|Pakistani leaders are under pressure from both an anti-American public and the US over bin Laden's killing [Reuters]
Pakistan's prime minister is set to brief parliament on the US operation that killed Osama bin Laden, his first public statement since the attack embarrassed the country and raised fears of a new rift between Islamabad and Washington.
Yusuf Raza Gilani is expected to "take the nation into confidence" in parliament on Monday, an official told the AFP news agency, amid deepening suspicion in the US that Pakistani officials may have had ties with the al-Qaeda leader.
Pakistanis have expressed anger at the perceived impunity of the American raid on bin Laden's compound in Abbottabad - apparently conducted without Pakistani knowledge - but also questioned whether their military was too incompetent to know bin Laden was in the area, or conspired to protect him.
Pakistan's government has adamantly denied the allegations, pointing to the fact that the US could not have conducted the raid without key intelligence provided by Pakistan.
The debacle has embarrassed Pakistan's powerful military establishment and left the civilian leadership reeling.
"Gilani will speak in detail on various aspects of the operation, Pakistan's sacrifices in the war against terrorism and its future strategy to deal with the menace," the senior official told AFP.
Tariq Pirzada, a political commentator in Islamabad, told Al Jazeera that Gilani's speech will likely emphasize on the "sizeable contribution" Pakistan has made to the war on terror, and on the other hand explain how the Pakistani government "failed at a political level".
"The reaction from Gilani to Obama is going to be: Look, we cooperated with you for the last 10 years, we have made sacrifices and contributions to the war against terror," he said.
"There was obviously intelligence failure, however, we are thoroughly investigating this matter."
Al Jazeera's Imtiaz Tyab, reporting from Islamabad, Pakistan's capital, said the big question was how Gilani would apportion blame for the episode.
"The question is, will he do the unthinkable? Will he point the finger at the military for not being aware that the US was able to carry out this operation in the early hours of Monday morning last week?" he asked.
"Will he do the surprising, by pointing the finger at the ISI, the spy agency, for not being aware that bin Laden was living here, accusing them of incompetence?
"Or will he do the risky and point the finger at the US for breaching Pakistan's sovereignty?"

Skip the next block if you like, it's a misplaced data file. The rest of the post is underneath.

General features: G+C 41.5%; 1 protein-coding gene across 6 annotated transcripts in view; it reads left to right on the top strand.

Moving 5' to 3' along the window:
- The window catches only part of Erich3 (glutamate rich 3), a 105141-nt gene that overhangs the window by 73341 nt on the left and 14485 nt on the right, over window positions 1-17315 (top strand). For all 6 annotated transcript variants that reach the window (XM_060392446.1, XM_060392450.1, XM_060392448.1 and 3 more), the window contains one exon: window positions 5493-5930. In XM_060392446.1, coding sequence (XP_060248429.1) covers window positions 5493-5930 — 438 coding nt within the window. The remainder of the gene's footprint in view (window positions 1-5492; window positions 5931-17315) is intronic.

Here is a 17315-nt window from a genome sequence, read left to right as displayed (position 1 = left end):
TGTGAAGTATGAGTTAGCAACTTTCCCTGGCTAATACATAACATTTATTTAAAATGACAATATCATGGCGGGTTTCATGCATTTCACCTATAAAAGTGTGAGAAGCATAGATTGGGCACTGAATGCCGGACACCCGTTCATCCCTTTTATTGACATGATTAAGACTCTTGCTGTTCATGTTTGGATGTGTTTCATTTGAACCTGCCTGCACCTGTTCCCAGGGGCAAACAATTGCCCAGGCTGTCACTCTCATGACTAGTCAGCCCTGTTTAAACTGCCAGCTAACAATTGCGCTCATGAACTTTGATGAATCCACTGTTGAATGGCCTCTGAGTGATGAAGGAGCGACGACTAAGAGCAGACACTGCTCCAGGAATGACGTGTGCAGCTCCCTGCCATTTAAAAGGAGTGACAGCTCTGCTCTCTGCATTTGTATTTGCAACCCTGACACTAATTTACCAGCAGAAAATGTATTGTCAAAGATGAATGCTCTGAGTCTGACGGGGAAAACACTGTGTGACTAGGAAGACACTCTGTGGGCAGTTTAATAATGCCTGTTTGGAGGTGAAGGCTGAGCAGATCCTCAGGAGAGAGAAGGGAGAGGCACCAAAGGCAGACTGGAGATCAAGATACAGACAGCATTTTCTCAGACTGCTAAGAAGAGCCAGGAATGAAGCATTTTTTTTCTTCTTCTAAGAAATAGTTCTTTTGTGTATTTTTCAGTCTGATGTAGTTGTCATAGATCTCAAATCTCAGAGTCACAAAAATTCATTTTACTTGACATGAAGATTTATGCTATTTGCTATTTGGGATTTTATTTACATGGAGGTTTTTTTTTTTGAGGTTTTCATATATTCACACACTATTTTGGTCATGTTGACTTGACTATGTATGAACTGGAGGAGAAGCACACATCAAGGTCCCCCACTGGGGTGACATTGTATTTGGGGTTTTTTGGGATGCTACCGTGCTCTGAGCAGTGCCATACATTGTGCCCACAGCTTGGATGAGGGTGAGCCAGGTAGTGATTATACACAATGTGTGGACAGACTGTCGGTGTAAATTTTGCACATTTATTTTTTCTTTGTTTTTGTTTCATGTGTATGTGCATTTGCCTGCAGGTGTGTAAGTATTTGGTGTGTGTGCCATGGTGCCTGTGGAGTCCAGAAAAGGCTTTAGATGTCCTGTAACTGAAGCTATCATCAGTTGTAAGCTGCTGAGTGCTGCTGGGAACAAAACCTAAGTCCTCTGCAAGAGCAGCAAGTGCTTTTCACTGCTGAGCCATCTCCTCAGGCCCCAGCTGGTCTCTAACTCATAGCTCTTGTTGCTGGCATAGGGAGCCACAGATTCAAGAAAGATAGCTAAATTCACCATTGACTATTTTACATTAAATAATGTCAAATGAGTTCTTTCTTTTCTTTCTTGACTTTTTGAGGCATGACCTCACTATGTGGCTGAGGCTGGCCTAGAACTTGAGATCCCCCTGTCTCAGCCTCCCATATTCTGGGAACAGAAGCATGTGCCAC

Shaukat Qadir, a retired military brigadier, told Al Jazeera that the blame rested with "all parties" because the house bin Laden was reportedly living in should have been under surveillance since it had a history of being an al-Qaeda hideout.
"When the particular house bin Laden was living in was under construction in 2003, it was first raided by the ISI to catch a senior al-Qaeda leader.
"So if this was under suspicion in 2003, how could it not remain under surveilance now?"
But Qadir denied speculation voiced by Barack Obama, the US president, in interviews on Sunday that bin Laden may have benefitted from official support within Pakistan.
"I am sure bin Laden had a support network in the country, but if [Obama's] pointing fingers at the officials and saying there was official support, I don't think that existed," he said.
The main opposition party, the Pakistan Muslim League (PML-Nawaz), is demanding a full investigation into the breakdown in intelligence and has called for the government to accept any responsibilities that may be unearthed, a spokesman said.
"We want a serious probe to fix responsibility for an intelligence failure and objective steps that such negligence is not repeated in future," he said.
Obama said it would take investigations by Pakistan and the US to find out the extent of support within the country for bin Laden.
"We think there had to be some sort of support network for bin Laden inside of Pakistan," Obama said in an interview with CBS's 60 Minutes programme.
"But we don't know who or what that support network was. We don't know whether there might have been some people inside of government, people outside of government, and that's something that we have to investigate and, more importantly, the Pakistani government has to investigate."
Pakistan's government had "indicated they have a profound interest in finding out what kinds of support networks bin Laden might have had", Obama said.
"But these are questions that we're not going to be able to answer three or four days after the event. It's going to take some time for us to be able to exploit the intelligence that we were able to gather on site."
'Heads will roll'
Afghan official points the finger at Pakistan's military-security agencies following bin Laden's killing near Islamabad
Pakistan says it has paid the highest price in human life and money supporting the US war on militancy launched after bin Laden's followers staged the September 11, 2001, attacks.
Pakistan's ambassador to the US, Husain Haqqani, told ABC's This Week that his government would act on the
results of an investigation into bin Laden's presence in the country.
"And heads will roll, once the investigation has been completed," he said.
"Now, if those heads are rolled on account of incompetence, we will share that information with you. And if, God forbid, somebody's complicity is discovered, there will be zero tolerance for that, as well."
Haqqani said Pakistan had "many jihadi has-beens from the 1980s who are still alive and well and kicking, and some of them could have been helping them, but they are not in the state or government of Pakistan today".